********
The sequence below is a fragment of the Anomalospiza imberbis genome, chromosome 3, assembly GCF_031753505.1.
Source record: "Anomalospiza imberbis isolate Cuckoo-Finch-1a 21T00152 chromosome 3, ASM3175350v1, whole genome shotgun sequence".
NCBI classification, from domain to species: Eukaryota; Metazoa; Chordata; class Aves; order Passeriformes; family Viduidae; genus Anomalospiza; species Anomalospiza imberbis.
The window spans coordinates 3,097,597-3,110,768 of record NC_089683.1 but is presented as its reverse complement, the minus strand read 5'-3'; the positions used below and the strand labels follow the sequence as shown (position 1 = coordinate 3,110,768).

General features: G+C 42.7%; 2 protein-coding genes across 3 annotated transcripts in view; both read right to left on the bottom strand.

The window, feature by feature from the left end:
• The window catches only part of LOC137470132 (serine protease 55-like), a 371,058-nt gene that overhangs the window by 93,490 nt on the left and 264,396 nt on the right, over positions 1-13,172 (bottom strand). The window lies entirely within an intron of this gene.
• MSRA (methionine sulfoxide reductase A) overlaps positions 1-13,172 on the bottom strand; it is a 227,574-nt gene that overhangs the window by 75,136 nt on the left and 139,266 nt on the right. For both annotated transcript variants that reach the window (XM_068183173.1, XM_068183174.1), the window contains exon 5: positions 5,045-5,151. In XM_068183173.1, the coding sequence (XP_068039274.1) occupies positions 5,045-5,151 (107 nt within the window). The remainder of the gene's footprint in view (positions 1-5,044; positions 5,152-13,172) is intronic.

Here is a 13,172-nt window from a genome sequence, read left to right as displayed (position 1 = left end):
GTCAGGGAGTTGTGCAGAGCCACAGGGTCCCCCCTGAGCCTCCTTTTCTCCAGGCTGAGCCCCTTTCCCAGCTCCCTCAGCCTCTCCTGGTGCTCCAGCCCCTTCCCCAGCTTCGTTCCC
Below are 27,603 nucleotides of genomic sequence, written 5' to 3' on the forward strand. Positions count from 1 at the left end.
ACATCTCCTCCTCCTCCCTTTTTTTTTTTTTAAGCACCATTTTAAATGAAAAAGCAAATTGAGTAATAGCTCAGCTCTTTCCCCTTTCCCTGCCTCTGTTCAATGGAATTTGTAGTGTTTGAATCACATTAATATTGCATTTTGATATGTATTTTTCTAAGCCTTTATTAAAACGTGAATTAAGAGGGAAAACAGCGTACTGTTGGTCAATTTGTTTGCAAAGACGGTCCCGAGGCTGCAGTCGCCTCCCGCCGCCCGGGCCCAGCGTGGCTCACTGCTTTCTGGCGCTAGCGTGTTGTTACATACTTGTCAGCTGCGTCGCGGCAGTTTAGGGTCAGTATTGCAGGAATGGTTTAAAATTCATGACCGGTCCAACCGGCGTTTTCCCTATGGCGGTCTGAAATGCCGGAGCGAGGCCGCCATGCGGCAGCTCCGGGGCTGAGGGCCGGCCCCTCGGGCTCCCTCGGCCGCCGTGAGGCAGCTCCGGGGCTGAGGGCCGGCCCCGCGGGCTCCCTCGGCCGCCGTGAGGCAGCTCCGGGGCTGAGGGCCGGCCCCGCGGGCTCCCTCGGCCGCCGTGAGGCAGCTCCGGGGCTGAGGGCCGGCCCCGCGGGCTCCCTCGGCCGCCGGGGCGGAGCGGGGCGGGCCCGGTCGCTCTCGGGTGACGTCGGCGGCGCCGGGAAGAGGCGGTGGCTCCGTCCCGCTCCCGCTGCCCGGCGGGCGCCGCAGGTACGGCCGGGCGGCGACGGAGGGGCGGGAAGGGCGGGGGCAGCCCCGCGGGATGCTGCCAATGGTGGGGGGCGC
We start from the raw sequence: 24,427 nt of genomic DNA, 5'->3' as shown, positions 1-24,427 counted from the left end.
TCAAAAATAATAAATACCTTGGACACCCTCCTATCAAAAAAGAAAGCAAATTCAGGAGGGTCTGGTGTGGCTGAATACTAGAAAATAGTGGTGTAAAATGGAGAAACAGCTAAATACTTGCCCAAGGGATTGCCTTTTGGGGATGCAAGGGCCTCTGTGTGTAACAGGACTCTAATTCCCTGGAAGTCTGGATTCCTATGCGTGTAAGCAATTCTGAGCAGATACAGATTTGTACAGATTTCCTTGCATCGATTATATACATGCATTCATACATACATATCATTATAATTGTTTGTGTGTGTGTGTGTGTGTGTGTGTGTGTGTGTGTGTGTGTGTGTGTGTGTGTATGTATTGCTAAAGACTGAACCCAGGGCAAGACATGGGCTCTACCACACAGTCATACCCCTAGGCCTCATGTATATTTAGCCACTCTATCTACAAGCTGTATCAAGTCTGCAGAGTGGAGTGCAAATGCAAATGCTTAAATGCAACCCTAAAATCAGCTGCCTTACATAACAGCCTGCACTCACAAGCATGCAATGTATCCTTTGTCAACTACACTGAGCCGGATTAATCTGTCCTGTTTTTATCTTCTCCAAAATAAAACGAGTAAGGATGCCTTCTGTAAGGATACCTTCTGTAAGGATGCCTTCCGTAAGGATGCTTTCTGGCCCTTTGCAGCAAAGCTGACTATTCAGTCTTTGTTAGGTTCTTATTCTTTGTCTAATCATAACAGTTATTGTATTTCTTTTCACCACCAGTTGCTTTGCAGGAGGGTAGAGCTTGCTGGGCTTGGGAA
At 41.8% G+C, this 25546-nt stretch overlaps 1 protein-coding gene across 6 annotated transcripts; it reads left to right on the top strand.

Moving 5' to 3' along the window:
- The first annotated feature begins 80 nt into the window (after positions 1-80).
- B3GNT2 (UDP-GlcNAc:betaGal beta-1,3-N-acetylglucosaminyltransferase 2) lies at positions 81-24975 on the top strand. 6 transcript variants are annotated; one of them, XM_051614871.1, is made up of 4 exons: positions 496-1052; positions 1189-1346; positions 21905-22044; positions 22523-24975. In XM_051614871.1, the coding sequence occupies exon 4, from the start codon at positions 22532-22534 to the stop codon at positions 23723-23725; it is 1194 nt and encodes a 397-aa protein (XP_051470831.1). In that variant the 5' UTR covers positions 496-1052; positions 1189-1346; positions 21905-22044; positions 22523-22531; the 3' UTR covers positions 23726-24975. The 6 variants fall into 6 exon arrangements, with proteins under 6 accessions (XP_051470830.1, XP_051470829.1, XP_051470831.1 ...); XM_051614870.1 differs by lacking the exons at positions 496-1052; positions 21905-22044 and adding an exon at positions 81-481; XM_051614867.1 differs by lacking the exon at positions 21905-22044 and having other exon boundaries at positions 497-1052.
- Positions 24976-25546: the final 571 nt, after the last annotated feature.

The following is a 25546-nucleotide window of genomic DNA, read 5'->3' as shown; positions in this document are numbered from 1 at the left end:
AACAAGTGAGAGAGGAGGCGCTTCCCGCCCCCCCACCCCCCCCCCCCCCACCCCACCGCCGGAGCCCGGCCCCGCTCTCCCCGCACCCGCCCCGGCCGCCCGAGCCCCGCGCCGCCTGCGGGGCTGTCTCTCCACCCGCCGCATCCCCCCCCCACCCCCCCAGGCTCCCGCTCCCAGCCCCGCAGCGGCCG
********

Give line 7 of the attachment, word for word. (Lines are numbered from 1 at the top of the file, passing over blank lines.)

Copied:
• The window catches only part of LOC137470132 (serine protease 55-like), a 371,058-nt gene that overhangs the window by 93,490 nt on the left and 264,396 nt on the right, over positions 1-13,172 (bottom strand). The window lies entirely within an intron of this gene.